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Published Date: April 26, 2019

Published Date: April 26, 2019

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The Power of Bible Translation

The Bible generates a range of complex and often ambiguous attitudes. For some the Bible is perceived as an oppressive tool that has historically been used to alienate and dehumanize. It has been viewed as an instrument of empire, of colonial and cultural domination, of conquest and subjugation. At various times and places, the Bible has been used as a basis for the discrimination and oppression of women and minorities. The Bible is not neutral. Its entry into a culture sends mixed messages. Where some see loss, others see gain. Where some see dispossession, others see empowerment. Where some see conquest, others see freedom. Where some see cultural dispossession and alienation, others see a call and challenge to reclaim the divine image—and thus equality and dignity—in all humans. For many in the church, the Bible is viewed as a transformative and indispensable tool. It is the church’s guiding document, central to the formulation of her creeds, to the formation of her faith and practice, to the fostering and nurturing of just and loving communities.

Bible translators strive to provide access to this ancient text. Indeed, without translation the biblical writings and their rich treasures would be forever inaccessible. The vast majority of people read or hear a translated Bible, a domesticated Bible that by means of translators’ mediation has crossed boundaries of time and space, of language and culture.

Translation Theory and Practice

I became involved in the world of Bible translation in the early 1980s. This was the high noon of the era of the legendary Eugene Nida. He was the leading light in the Bible Society movement, and his ideas remain important and influential. Dr. Nida was a great inspiration to me during those early years of my career. From Nida I learned that translation is a cross-cultural, cross-temporal,  transformative event. The task of translation calls for the utmost sensitivity and care in the process of mediating between worlds. Translation is not simply rendering individual words, sentences, or even narratives. It involves penetrating the underlying culture, feeling its rhythms and emotions as well as its values. It involves operating in the worlds of the source text and of the target text, being thoroughly at home in both, crisscrossing comfortably between them. It involves interpretive choices influenced by one’s values, belief systems, ideological orientation, and vocation.

The translator cannot be cut off from his or her product. The translation has much to do with the complexities of the source text world, of the target text world, and also of the world of the translator. The translator’s invisibility makes us blind to the fact that translators are not free of values, ideologies, or agendas. Translators are implicated in all kinds of biases and preferences. We do well to remember that:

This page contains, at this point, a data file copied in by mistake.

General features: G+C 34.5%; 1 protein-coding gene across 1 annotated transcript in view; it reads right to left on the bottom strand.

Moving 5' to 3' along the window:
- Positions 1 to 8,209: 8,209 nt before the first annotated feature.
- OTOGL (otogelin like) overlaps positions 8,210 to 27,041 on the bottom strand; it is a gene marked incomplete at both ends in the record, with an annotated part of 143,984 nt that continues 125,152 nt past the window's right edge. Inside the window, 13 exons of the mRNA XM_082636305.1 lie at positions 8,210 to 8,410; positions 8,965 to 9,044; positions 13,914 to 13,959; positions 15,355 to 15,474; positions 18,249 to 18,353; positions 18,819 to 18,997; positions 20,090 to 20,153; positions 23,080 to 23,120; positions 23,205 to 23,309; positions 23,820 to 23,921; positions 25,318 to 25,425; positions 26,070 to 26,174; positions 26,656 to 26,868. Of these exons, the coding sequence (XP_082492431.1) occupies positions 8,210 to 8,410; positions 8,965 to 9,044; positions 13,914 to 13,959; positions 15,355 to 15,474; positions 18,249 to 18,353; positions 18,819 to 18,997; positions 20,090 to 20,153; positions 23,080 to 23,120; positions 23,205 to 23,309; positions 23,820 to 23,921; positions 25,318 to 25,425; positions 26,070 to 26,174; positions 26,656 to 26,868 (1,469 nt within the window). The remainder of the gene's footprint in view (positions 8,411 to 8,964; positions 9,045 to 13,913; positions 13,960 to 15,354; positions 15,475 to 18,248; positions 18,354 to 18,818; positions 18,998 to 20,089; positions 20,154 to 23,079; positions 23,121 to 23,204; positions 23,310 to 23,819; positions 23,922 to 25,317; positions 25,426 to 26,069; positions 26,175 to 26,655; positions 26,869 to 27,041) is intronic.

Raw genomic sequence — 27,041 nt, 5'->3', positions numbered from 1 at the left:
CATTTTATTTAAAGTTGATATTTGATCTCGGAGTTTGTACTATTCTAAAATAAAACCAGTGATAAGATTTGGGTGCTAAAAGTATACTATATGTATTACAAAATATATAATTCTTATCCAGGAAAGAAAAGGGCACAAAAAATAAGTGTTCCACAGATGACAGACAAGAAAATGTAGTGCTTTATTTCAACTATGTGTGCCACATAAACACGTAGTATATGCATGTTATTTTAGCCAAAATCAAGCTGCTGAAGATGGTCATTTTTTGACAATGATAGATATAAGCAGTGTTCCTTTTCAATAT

translators are constrained in many ways: by their own ideology; by their feelings of superiority or inferiority towards the language in which they are writing . . . by the prevailing poetical rules at that time; by the very language in which the text they are translating is written, by what the dominant institutions and ideology expect of them, by the public for whom the translation is intended.1

For example, Gen 11:1 in the New English Bible, “Once upon a time all the world spoke a single language,” reflects the presuppositions of the translators. This reading was later, presumably under pressure from some quarters, changed in the Revised English Bible to, “There was a time when all the world spoke a single language.” Similarly, consider a reading such as Isa 7:14, where the Contemporary English Version presently has, “A virgin is pregnant,” but previously had “young woman.” Some contemporary Bible versions, such as NLT, NIV, NRSV, and ESV, transparently make known the translation team and translation philosophy. But the translators behind most Bibles remain anonymous, invisible. The invisibility of the translator has caught the attention of the American translation scholar Lawrence Venuti. Venuti is to be commended for highlighting what he refers to as the “translator’s shadowy existence.”

Translations based on Nida’s approach were called “common language translations” in the sense that they sought to communicate to all speakers of the target language. They focused on being intelligible and clear, yet accurate. The concept of translation was defined in this framework as “reproducing in the receptor language the closest natural equivalent of the source-language message, first in terms of meaning and secondly in terms of style.”2 Dubbed the dynamic equivalence theory of translation and, in some quarters, the meaning based3 or sense-by-sense approach to translation—in contrast to the word-for-word or correspondence approach—this theory held that an unadulterated, objective communication of the meaning of the source text was possible. William Frawley explains this illusion in terms of a conduit metaphor. He argues that “it reifies meaning and gives it some kind of privileged, free-floating status.”4 This, however, is not possible since all meaning is processed and subjected to interpretation influenced by the reader’s or listener’s perspective and presuppositions, prejudices and biases. There is no access to the pure thought of the original author; this is always accessed through multiple lenses, driven by multiple interests. Venuti had this in mind when he wrote:

a foreign text is the site of many different semantic possibilities that are fixed only provisionally in any one translation, on the basis of varying cultural assumptions and interpretive choices, in specific social situations, in different historical periods. Meaning is a plural and contingent relation, not an unchanging unified essence, and therefore a translation cannot be judged according to mathematics-based concepts of semantic equivalence or one-to-one correspondence. . .5